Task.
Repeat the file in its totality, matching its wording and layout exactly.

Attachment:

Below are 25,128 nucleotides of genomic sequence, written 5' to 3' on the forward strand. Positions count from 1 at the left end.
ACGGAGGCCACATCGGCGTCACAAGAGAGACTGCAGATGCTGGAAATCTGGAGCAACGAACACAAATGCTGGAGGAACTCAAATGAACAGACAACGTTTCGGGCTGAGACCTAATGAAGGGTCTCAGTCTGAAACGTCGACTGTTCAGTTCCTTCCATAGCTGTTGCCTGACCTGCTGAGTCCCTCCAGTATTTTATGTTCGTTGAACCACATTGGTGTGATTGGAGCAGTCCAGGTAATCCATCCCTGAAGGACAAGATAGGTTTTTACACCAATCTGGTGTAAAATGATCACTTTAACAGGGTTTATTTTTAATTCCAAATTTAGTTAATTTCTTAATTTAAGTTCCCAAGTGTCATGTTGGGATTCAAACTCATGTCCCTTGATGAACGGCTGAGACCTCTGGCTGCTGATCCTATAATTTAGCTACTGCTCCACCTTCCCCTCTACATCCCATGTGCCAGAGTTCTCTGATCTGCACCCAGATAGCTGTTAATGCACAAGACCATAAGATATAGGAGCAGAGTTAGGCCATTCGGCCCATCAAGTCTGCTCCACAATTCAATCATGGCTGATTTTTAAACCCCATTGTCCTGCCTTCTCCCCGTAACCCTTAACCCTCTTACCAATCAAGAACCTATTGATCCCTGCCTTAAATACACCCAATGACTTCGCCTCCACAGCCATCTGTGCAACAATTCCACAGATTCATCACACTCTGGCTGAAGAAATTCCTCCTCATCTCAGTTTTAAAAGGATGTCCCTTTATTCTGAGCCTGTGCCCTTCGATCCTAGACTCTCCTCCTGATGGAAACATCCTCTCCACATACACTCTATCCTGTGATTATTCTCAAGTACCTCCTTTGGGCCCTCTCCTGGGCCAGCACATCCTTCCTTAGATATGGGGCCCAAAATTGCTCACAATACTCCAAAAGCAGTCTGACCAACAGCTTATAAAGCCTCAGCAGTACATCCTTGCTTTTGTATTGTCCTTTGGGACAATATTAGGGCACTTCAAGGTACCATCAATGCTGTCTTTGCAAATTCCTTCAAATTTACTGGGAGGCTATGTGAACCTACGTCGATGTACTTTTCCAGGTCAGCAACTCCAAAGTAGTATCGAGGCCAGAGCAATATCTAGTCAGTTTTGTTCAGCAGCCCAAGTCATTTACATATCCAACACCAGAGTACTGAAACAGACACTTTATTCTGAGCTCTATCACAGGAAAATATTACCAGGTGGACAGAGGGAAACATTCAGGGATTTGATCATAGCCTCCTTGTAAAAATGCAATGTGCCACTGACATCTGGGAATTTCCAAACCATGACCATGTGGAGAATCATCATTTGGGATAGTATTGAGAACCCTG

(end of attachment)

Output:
Below are 25,128 nucleotides of genomic sequence, written 5' to 3' on the forward strand. Positions count from 1 at the left end.
ACGGAGGCCACATCGGCGTCACAAGAGAGACTGCAGATGCTGGAAATCTGGAGCAACGAACACAAATGCTGGAGGAACTCAAATGAACAGACAACGTTTCGGGCTGAGACCTAATGAAGGGTCTCAGTCTGAAACGTCGACTGTTCAGTTCCTTCCATAGCTGTTGCCTGACCTGCTGAGTCCCTCCAGTATTTTATGTTCGTTGAACCACATTGGTGTGATTGGAGCAGTCCAGGTAATCCATCCCTGAAGGACAAGATAGGTTTTTACACCAATCTGGTGTAAAATGATCACTTTAACAGGGTTTATTTTTAATTCCAAATTTAGTTAATTTCTTAATTTAAGTTCCCAAGTGTCATGTTGGGATTCAAACTCATGTCCCTTGATGAACGGCTGAGACCTCTGGCTGCTGATCCTATAATTTAGCTACTGCTCCACCTTCCCCTCTACATCCCATGTGCCAGAGTTCTCTGATCTGCACCCAGATAGCTGTTAATGCACAAGACCATAAGATATAGGAGCAGAGTTAGGCCATTCGGCCCATCAAGTCTGCTCCACAATTCAATCATGGCTGATTTTTAAACCCCATTGTCCTGCCTTCTCCCCGTAACCCTTAACCCTCTTACCAATCAAGAACCTATTGATCCCTGCCTTAAATACACCCAATGACTTCGCCTCCACAGCCATCTGTGCAACAATTCCACAGATTCATCACACTCTGGCTGAAGAAATTCCTCCTCATCTCAGTTTTAAAAGGATGTCCCTTTATTCTGAGCCTGTGCCCTTCGATCCTAGACTCTCCTCCTGATGGAAACATCCTCTCCACATACACTCTATCCTGTGATTATTCTCAAGTACCTCCTTTGGGCCCTCTCCTGGGCCAGCACATCCTTCCTTAGATATGGGGCCCAAAATTGCTCACAATACTCCAAAAGCAGTCTGACCAACAGCTTATAAAGCCTCAGCAGTACATCCTTGCTTTTGTATTGTCCTTTGGGACAATATTAGGGCACTTCAAGGTACCATCAATGCTGTCTTTGCAAATTCCTTCAAATTTACTGGGAGGCTATGTGAACCTACGTCGATGTACTTTTCCAGGTCAGCAACTCCAAAGTAGTATCGAGGCCAGAGCAATATCTAGTCAGTTTTGTTCAGCAGCCCAAGTCATTTACATATCCAACACCAGAGTACTGAAACAGACACTTTATTCTGAGCTCTATCACAGGAAAATATTACCAGGTGGACAGAGGGAAACATTCAGGGATTTGATCATAGCCTCCTTGTAAAAATGCAATGTGCCACTGACATCTGGGAATTTCCAAACCATGACCATGTGGAGAATCATCATTTGGGATAGTATTGAGAACCCTG